Hedge Fund Law and Legal Definition
Hedge funds are private and unregistered investment pools which are similar to mutual funds in that they both are pooled investment vehicles that accept investors’ money and generally invest it on a collective basis. However, unlike mutual funds, hedge funds are not required to register under the federal securities laws. They are not required to register because they generally only accept financially sophisticated investors and do not publicly offer their securities. Hedge funds are primarily organized as private partnerships to provide maximum flexibility in constructing a portfolio. Hedge funds can take both long and short positions, make concentrated investments, use leverage, use derivatives, and invest in many markets.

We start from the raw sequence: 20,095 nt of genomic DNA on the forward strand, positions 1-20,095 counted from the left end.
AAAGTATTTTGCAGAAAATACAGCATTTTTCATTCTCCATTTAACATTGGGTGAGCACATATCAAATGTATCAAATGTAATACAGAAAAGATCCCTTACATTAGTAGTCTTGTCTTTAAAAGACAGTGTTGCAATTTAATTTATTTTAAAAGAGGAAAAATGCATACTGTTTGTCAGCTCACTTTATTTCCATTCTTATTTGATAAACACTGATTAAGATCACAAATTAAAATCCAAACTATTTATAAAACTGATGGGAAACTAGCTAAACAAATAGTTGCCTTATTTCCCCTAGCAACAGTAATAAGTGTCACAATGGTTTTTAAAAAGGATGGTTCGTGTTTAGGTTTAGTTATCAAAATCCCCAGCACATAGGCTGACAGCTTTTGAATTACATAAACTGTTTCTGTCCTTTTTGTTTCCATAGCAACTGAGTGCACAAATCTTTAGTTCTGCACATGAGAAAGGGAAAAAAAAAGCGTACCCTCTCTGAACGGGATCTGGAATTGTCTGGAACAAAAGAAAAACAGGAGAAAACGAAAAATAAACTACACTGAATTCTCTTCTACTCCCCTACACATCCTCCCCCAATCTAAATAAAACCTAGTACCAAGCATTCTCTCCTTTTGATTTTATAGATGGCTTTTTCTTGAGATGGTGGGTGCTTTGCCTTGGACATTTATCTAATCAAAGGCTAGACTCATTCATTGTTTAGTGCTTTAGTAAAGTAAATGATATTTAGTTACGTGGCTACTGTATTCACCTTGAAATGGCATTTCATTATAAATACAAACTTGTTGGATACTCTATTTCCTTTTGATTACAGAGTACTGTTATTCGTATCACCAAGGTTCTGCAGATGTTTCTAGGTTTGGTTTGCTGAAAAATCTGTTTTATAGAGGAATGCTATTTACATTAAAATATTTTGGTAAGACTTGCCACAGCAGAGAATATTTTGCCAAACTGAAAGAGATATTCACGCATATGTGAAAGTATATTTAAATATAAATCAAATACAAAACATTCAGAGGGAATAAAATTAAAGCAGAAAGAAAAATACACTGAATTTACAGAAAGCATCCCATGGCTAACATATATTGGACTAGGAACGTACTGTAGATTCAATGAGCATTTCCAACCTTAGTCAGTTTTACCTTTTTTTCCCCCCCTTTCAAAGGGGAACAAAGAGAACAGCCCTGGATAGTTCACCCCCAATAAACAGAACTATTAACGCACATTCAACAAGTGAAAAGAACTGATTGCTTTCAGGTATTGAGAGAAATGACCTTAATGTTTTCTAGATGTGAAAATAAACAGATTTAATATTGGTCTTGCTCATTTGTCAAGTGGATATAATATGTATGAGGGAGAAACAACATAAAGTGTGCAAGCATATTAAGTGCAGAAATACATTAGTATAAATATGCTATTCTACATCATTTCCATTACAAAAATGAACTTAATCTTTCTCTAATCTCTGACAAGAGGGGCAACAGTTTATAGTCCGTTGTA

Hedge funds also are not subject to the numerous regulations that apply to mutual funds for the protection of investors—such as regulations requiring a certain degree of liquidity, regulations requiring that mutual fund shares be redeemable at any time, regulations protecting against conflicts of interest, regulations to assure fairness in the pricing of fund shares, disclosure regulations, regulations limiting the use of leverage, and more. This freedom from regulation permits hedge funds to engage in leverage and other sophisticated investment techniques to a much greater extent than mutual funds. "Hedging" roughly means managing risk. Tools and techniques of hedging include: raising cash, selling short, buying or selling options, futures, commodity and/or currency futures, etc. Although hedge funds are not subject to registration and all of the regulations that apply to mutual funds, hedge funds are subject to the antifraud provisions of the federal securities laws.
Hedge funds generally rely on Sections 3(c)(1) and 3(c)(7) of the Investment Company Act of 1940 to avoid registration and regulation as investment companies. To avoid having to register with the SEC the securities they offer, hedge funds often rely on Section 4(2) and Rule 506 of Regulation D of the Securities Act of 1933.